"The ships hung in the sky in much the same way bricks don't."
That is my favorite of my many favorite lines from the late, great Douglas Adams' increasingly inaccurately named Hitchhiker's Guide to the Galaxy Trilogy. The imagery elicited by those 13 words caught my fancy and hasn't let go yet.
I've been a voracious reader since I was very young. My mother used to yell at me to put down my Richard Scarry book and "Go to sleep!" I would simply turn off my reading light, hang halfway off the side of the bed and read by my red-and-yellow butterfly nightlight. I read the back of every cereal box on the kitchen table. I read junk mail. I attempted to read our set of encyclopedias, but my need to bring the rest of the family in on the fun - "Daddy, did you know that ..." during a crucial moment in the baseball game - was met with what I shall call resistance.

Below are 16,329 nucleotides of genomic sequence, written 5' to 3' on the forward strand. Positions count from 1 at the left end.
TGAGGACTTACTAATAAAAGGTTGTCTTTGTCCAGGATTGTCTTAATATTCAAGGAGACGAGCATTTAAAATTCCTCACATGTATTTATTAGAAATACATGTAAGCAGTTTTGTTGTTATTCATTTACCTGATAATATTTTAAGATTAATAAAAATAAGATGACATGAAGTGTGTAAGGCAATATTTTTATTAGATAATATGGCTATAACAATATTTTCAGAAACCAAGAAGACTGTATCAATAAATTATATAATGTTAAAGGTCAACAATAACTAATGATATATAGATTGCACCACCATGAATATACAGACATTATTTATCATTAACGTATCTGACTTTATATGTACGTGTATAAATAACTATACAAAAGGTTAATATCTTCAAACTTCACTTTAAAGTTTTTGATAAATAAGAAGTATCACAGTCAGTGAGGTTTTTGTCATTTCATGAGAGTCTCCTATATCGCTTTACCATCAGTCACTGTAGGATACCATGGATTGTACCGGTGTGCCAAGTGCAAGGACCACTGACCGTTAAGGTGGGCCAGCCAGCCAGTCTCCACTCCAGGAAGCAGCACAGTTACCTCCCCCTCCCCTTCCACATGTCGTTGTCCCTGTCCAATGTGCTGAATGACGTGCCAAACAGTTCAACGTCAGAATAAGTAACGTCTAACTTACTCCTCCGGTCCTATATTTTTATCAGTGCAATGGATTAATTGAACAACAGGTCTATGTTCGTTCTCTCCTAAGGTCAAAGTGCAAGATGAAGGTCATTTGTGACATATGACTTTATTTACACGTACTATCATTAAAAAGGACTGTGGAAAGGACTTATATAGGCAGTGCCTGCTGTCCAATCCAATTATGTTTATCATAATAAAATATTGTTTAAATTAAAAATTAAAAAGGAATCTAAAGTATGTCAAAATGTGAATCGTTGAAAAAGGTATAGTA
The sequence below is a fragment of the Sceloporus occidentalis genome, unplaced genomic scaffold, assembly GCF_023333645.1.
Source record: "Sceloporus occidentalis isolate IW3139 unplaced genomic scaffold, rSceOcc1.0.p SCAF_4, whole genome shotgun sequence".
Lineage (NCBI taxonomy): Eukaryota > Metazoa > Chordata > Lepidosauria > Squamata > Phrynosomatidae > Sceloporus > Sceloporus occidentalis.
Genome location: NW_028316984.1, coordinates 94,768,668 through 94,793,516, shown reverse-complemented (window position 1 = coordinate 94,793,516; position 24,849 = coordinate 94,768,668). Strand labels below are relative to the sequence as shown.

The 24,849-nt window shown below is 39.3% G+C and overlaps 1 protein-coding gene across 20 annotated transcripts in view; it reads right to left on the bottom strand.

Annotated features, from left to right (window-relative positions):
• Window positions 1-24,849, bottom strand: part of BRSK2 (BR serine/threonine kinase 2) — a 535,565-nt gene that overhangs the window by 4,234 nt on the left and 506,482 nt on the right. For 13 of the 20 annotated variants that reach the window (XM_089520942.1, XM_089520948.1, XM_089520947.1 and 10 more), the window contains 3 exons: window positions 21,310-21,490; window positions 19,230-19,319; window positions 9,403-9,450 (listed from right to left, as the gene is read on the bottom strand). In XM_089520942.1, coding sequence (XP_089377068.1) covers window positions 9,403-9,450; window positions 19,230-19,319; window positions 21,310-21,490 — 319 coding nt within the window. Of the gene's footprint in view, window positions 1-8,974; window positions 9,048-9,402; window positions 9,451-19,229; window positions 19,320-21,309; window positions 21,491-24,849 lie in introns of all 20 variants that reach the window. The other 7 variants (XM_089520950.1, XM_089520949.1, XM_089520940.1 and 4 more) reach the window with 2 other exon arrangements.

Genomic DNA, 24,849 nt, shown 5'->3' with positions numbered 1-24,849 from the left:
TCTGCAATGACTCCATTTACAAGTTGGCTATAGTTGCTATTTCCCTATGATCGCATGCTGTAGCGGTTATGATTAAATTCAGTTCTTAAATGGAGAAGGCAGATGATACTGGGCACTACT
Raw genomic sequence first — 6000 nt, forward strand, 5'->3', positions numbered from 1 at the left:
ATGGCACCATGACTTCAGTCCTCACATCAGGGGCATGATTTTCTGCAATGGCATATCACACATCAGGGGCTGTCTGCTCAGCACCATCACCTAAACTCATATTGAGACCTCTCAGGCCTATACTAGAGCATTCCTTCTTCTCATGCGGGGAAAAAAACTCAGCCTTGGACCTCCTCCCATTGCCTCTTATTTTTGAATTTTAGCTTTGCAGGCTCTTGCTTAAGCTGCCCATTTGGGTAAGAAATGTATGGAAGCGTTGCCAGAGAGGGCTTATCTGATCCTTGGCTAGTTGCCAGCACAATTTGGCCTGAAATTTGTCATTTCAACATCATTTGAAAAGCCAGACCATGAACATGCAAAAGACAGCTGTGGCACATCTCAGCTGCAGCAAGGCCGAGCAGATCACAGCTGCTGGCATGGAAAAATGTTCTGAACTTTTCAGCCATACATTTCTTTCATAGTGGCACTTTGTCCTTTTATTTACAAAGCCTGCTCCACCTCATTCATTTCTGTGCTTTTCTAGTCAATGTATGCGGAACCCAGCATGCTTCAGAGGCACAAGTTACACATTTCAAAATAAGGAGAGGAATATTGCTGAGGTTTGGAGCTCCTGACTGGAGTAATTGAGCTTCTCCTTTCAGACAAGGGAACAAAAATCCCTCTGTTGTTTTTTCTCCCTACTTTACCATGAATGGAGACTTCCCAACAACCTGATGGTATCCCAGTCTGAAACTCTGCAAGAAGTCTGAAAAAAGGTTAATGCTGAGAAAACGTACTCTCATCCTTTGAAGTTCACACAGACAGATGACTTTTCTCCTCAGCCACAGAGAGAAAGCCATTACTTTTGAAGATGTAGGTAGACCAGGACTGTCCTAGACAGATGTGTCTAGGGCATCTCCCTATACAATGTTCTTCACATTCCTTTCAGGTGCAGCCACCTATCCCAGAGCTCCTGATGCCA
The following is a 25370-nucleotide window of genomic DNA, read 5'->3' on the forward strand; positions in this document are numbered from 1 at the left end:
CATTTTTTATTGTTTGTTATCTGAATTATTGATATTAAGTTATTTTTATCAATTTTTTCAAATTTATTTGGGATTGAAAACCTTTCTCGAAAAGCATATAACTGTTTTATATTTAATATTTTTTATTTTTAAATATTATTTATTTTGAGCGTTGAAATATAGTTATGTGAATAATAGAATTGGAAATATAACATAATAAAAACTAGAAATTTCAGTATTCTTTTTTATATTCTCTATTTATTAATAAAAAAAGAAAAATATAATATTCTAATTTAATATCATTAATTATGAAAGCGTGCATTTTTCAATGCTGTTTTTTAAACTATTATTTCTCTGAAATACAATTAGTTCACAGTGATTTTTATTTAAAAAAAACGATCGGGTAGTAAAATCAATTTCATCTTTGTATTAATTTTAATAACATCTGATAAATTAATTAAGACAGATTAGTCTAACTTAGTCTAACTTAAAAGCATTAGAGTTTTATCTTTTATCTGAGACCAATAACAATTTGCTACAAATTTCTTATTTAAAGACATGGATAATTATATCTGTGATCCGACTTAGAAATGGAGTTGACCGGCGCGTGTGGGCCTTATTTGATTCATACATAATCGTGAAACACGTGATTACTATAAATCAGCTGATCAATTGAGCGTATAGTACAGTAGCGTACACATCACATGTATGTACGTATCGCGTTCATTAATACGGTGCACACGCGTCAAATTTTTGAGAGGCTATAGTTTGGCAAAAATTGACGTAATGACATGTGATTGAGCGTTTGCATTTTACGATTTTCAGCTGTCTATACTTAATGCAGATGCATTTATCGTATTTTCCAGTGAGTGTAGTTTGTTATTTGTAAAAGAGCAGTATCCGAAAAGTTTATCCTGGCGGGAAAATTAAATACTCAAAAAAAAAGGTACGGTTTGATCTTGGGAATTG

Stumbling upon a word whose meaning I didn't know or whose pronunciation was unknown to me couldn't be borne. The pronunciation of the word "croquet" - from the Richard Scarry book, incidentally - was difficult for me to remember, for some reason. Of course, I was 6 and Q's were weird.
You see, I love words. I love that when put together well or weirdly, words make me see and grasp and feel and understand.
There's magic in words, which is good because of something else I learned from Douglas Adams:
Reality is frequently inaccurate.